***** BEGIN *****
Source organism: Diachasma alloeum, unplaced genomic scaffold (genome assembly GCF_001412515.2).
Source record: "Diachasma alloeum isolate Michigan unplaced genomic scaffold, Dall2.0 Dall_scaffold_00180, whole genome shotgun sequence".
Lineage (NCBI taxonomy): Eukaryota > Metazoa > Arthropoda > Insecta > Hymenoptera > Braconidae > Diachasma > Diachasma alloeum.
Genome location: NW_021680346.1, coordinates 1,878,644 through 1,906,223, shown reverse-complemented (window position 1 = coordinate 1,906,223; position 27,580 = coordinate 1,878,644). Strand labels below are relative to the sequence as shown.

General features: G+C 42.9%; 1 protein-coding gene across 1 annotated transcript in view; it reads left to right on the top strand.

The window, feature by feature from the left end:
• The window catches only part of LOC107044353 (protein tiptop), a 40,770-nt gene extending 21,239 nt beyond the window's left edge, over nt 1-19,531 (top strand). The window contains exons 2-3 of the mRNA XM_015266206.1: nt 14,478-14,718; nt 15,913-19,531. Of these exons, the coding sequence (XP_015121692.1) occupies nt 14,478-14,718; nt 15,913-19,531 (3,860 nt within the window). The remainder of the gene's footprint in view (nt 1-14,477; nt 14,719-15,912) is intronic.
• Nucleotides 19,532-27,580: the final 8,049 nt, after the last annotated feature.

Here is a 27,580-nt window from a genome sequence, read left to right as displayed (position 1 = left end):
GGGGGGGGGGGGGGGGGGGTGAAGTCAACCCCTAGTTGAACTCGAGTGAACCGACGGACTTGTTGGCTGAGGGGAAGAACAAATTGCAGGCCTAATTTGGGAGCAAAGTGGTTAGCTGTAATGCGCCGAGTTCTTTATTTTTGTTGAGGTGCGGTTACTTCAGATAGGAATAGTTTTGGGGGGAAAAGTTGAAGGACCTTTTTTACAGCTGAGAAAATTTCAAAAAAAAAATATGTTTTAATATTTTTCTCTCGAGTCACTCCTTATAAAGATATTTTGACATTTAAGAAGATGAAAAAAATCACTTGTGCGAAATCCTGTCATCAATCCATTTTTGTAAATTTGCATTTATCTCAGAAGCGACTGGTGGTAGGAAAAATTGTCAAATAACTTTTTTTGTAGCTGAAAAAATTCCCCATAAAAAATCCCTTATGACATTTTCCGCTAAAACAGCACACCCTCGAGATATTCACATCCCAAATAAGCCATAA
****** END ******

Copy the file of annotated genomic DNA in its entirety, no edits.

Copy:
Source organism: Diachasma alloeum, unplaced genomic scaffold (genome assembly GCF_001412515.2).
Source record: "Diachasma alloeum isolate Michigan unplaced genomic scaffold, Dall2.0 Dall_scaffold_00180, whole genome shotgun sequence".
Lineage (NCBI taxonomy): Eukaryota > Metazoa > Arthropoda > Insecta > Hymenoptera > Braconidae > Diachasma > Diachasma alloeum.
Genome location: NW_021680346.1, coordinates 1,878,644 through 1,906,223, shown reverse-complemented (window position 1 = coordinate 1,906,223; position 27,580 = coordinate 1,878,644). Strand labels below are relative to the sequence as shown.

General features: G+C 42.9%; 1 protein-coding gene across 1 annotated transcript in view; it reads left to right on the top strand.

The window, feature by feature from the left end:
• The window catches only part of LOC107044353 (protein tiptop), a 40,770-nt gene extending 21,239 nt beyond the window's left edge, over nt 1-19,531 (top strand). The window contains exons 2-3 of the mRNA XM_015266206.1: nt 14,478-14,718; nt 15,913-19,531. Of these exons, the coding sequence (XP_015121692.1) occupies nt 14,478-14,718; nt 15,913-19,531 (3,860 nt within the window). The remainder of the gene's footprint in view (nt 1-14,477; nt 14,719-15,912) is intronic.
• Nucleotides 19,532-27,580: the final 8,049 nt, after the last annotated feature.

Here is a 27,580-nt window from a genome sequence, read left to right as displayed (position 1 = left end):
GGGGGGGGGGGGGGGGGGGTGAAGTCAACCCCTAGTTGAACTCGAGTGAACCGACGGACTTGTTGGCTGAGGGGAAGAACAAATTGCAGGCCTAATTTGGGAGCAAAGTGGTTAGCTGTAATGCGCCGAGTTCTTTATTTTTGTTGAGGTGCGGTTACTTCAGATAGGAATAGTTTTGGGGGGAAAAGTTGAAGGACCTTTTTTACAGCTGAGAAAATTTCAAAAAAAAAATATGTTTTAATATTTTTCTCTCGAGTCACTCCTTATAAAGATATTTTGACATTTAAGAAGATGAAAAAAATCACTTGTGCGAAATCCTGTCATCAATCCATTTTTGTAAATTTGCATTTATCTCAGAAGCGACTGGTGGTAGGAAAAATTGTCAAATAACTTTTTTTGTAGCTGAAAAAATTCCCCATAAAAAATCCCTTATGACATTTTCCGCTAAAACAGCACACCCTCGAGATATTCACATCCCAAATAAGCCATAA